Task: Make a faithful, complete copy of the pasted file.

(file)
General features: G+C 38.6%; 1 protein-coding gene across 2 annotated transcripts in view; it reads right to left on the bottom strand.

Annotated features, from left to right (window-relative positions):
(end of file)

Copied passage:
General features: G+C 38.6%; 1 protein-coding gene across 2 annotated transcripts in view; it reads right to left on the bottom strand.

Annotated features, from left to right (window-relative positions):